Seniors: Part 2, Choosing to Relocate

Jan 31st, 2011 | By Dr Jerry D Elrod | Category: Senior Moments Blog

Entertaining the idea of  relocating is a sometimes excursion for seniors.  Considering a move comes for all kinds of reasons.  Weather is a big one.  The midwest and northeast, even parts of the south, have experienced brutal winters, and particularly so this year.  Deciding to move to be nearer children and grandchildren is another motivation. Desire for a change often influences the need to explore options.  Health issues, climate considerations, family involvements and other reasons contribute to the desire to explore options for relocation.  Within that, however, there are some very important issues which need to be explored and evaluated.

It is important that having chosen a location, which seems desirable, to spend some time there.  If it is far distant and you fly, rent a car so you can explore the area thoroughly.  If you have acquaintances there, prevail upon their experience and satisfaction with their choice.  Take time to explore not only real estate, but neighborhoods, amenities, infrastructure issues, community offerings, e.g. cultural, sports, etc.  Check out utility and tax costs if owning a home.  Explore shopping conveniences, medical professionals and their availability.  Stretch beyond the environs of the community to nearby attractions, historical interests and availability for golf and other activities which may interest you. 

After your stay, concentrate on the pluses and minuses of your visit.  Check out things you may have missed.  Do research on the Internet.  If necessary, and your interest has been piqued sufficiently, plan a return trip.  However, consider making that trip at a different season to compare the climate changes.  If the visit left you unimpressed, mark that one off and move on to a different location.  Try to determine what it was that was lacking in your first outing.  In future journeys, try to see how many things you are able to identify as being a part of your desired place to live.  Obviously, no place will offer 100% of an ideal location.  Determine what you are prepared to give up and what is absolutely essential for your new home and its location.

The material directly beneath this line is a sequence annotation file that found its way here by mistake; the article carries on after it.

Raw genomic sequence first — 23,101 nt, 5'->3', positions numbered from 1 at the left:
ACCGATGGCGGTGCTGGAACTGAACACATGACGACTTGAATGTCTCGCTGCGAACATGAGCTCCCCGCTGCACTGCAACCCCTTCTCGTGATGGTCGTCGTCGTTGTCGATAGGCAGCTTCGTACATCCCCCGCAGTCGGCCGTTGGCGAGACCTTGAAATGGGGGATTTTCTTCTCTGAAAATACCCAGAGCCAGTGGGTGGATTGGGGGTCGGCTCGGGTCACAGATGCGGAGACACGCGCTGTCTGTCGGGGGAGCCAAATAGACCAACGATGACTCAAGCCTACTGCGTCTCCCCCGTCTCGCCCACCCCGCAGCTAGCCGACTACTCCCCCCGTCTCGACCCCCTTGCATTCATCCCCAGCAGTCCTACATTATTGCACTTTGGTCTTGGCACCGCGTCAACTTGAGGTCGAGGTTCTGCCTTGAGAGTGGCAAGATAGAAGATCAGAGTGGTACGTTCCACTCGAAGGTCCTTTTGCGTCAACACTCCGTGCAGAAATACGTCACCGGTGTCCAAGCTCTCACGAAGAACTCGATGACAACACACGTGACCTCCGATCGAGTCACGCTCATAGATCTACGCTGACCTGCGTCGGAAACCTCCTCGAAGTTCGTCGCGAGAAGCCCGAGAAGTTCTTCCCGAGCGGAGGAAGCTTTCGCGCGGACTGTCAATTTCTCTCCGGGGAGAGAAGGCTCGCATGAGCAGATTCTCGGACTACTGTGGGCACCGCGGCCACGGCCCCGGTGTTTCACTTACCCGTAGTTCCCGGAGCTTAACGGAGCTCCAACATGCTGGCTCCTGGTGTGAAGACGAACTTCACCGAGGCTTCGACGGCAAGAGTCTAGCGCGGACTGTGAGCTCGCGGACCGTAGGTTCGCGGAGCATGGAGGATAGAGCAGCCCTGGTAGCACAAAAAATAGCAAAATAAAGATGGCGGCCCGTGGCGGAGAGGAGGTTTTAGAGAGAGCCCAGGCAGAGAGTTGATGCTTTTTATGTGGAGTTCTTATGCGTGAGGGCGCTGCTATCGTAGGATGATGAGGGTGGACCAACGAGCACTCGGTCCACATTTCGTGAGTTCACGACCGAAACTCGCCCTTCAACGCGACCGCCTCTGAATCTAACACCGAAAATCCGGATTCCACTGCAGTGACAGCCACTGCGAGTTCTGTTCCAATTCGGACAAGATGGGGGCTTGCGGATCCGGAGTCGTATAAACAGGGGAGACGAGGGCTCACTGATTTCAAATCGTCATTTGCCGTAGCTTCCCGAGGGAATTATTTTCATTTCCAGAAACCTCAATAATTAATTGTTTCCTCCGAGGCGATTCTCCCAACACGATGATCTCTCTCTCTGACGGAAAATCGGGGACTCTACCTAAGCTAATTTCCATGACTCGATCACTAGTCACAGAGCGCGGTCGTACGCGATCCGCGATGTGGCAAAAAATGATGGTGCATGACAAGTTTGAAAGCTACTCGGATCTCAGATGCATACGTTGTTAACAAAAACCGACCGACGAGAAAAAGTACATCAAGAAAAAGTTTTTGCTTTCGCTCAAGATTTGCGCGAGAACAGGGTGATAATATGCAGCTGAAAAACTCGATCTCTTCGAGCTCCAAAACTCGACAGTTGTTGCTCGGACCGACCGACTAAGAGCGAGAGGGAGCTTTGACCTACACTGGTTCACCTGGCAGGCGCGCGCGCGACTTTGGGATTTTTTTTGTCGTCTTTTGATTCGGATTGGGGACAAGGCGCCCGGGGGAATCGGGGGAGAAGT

After several forays if you still have not found the place you feel would give you the most comfort with your choice, set it aside for a while.  Continue writing local communities for materials about their area, resume your search on the internet for any questions that will likely be answered there.  Do not, under any circumstances, make an impulse decision.  Once signing an agreement, that is legally binding, you are obligated.  You want to be sure that second guessing is not necessary or desirable.  If you are selling your home, it is likely wisest not to move until you have engaged in the sale and removed that responsibility from your list of things to care for.  Having two homes to care for, involving both upkeep and ongoing expenses, does not allow you to give full attention to your new residence.

Before signing on the dotted line, be sure to ask yourselves the question:  what have we forgotten?  There will be issues which will be raised after you have made your decision.  Try to anticipate them and to minimize them.  It is no easy undertaking to make a move.  There are all kinds of things to consider.  Selling furniture, qualifying to drive in a new state, making sure you have had your new home inspected for any surprises which may require addressing, distances to travel to be with family or for them to visit you.  The list is quite long.  A  lackadaisical “oh well, we will think about that tomorrow” is not a good problem solving method.  It is fraught with too many likelihoods for surprises and disappointments.

So, go your way in trying to find that one place that you feel offers scintillating possibilities for your new home.  Be open to the adventure involved in the search.  Be critical in order to protect your long term interest.  Be ready when that one place emerges and your new life possibilities open before you.



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